What Everyone Else is to Pussy to Talk About

Dog owners are probably the only thing as annoying as a couple with a newborn baby when it comes to getting all defensive when businesses “bully” their dogs by not allowing them on the premises. It must be pure self entitlement that makes these people think that they can bring their dog with them on planes, in stores, and apartment complexes just because their dog would “never hurt a soul”! It doesn’t matter that your dog can fit a child’s head in its powerful jaws or that it looks buffer than most bros at the gym. He just wants to cuddle and play fetch right? There is no reason or circumstance that would cause aggression! How ridiculous! Come on people. No matter how mild mannered your Rottweiler is you have to respect such a powerful creature. You can’t just assume that your dog would never do something because you don’t feel like it would.

The fact is dogs that are considered an aggressive breed are considered that for a reason. Walking around with such a powerful creature like it’s a cuddly teddy bear is like walking around with a loaded gun and saying it is not dangerous because it is only for target practice. Just because that gun has never harmed anyone it doesn’t make it any less dangerous. Similar to a gun, if a dog is mistreated it too could go off at anytime, but what qualifies as mistreatment? Even the most loved and spoiled dogs can not be harbored from everything that could possibly happen to upset, annoy, or scare them. Owning one of these aggressive breeds is a big risk.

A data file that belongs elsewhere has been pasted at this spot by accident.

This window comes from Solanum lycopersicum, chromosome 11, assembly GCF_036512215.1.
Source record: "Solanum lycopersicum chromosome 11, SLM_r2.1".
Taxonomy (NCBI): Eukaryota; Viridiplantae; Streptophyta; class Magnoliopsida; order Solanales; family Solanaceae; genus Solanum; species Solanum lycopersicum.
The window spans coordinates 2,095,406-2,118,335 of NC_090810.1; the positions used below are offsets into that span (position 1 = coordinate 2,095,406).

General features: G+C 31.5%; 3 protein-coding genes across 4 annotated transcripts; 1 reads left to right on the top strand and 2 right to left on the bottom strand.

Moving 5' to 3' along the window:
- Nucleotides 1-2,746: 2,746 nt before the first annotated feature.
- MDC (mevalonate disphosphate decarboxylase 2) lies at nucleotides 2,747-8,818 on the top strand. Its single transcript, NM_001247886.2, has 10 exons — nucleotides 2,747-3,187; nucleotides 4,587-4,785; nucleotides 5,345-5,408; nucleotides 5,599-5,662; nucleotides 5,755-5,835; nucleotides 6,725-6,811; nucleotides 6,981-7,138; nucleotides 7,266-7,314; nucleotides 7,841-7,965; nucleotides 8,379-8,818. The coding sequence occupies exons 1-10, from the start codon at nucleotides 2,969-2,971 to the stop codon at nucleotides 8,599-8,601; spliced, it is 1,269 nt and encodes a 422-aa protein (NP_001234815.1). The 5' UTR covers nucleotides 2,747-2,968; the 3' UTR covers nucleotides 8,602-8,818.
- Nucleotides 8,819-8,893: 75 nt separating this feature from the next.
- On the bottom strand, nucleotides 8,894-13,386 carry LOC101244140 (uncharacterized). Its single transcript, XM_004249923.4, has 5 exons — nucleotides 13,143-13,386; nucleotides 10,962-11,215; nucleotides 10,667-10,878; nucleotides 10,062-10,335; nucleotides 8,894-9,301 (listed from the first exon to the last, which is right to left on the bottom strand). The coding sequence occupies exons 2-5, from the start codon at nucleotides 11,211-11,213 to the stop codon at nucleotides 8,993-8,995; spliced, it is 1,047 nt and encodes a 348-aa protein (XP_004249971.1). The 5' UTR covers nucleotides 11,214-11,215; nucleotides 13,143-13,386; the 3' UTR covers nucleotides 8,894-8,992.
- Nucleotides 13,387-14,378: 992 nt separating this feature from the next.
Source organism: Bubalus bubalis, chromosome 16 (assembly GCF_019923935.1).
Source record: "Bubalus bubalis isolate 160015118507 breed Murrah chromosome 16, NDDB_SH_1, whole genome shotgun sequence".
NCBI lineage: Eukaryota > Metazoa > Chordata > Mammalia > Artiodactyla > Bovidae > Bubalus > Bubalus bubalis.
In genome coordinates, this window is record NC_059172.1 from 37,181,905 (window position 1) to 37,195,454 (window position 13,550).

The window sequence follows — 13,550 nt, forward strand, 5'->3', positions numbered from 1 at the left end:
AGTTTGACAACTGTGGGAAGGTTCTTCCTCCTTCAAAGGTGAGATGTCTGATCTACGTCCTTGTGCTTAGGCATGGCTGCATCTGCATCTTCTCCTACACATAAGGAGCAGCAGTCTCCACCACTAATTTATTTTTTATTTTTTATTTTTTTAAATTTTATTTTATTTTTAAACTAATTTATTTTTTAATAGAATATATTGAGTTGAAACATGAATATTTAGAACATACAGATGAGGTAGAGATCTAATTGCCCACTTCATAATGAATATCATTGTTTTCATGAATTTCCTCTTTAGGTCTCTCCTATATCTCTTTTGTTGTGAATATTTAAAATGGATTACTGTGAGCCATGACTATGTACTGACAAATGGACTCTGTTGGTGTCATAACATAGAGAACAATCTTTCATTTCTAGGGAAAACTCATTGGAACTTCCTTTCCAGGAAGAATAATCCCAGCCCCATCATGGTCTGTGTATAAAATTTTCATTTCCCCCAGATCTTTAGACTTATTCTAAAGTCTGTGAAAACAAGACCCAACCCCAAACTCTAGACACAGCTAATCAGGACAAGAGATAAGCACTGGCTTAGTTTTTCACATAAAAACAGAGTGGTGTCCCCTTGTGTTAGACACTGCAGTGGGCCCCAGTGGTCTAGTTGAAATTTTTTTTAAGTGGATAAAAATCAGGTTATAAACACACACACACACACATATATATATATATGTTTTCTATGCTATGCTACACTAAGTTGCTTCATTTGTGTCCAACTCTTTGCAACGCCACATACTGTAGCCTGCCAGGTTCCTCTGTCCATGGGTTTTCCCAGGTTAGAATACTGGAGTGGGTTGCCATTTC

It would be ridiculous to tell people that they can not own these animals, but I believe that we need more systems in place to ensure they are handled properly, trained and conditioned to be around people in public settings to mitigate the risks. It is true that even well trained dogs can attack, but I believe that with the proper precautions and owner screening these incidents will decrease dramatically. While the current laws may not be perfect, in my opinion the answer is not to get rid of them, but improve them. These dogs still pose a threat to the communities they are in and guidelines should be in place to ensure aggressive breeds are handled correctly.


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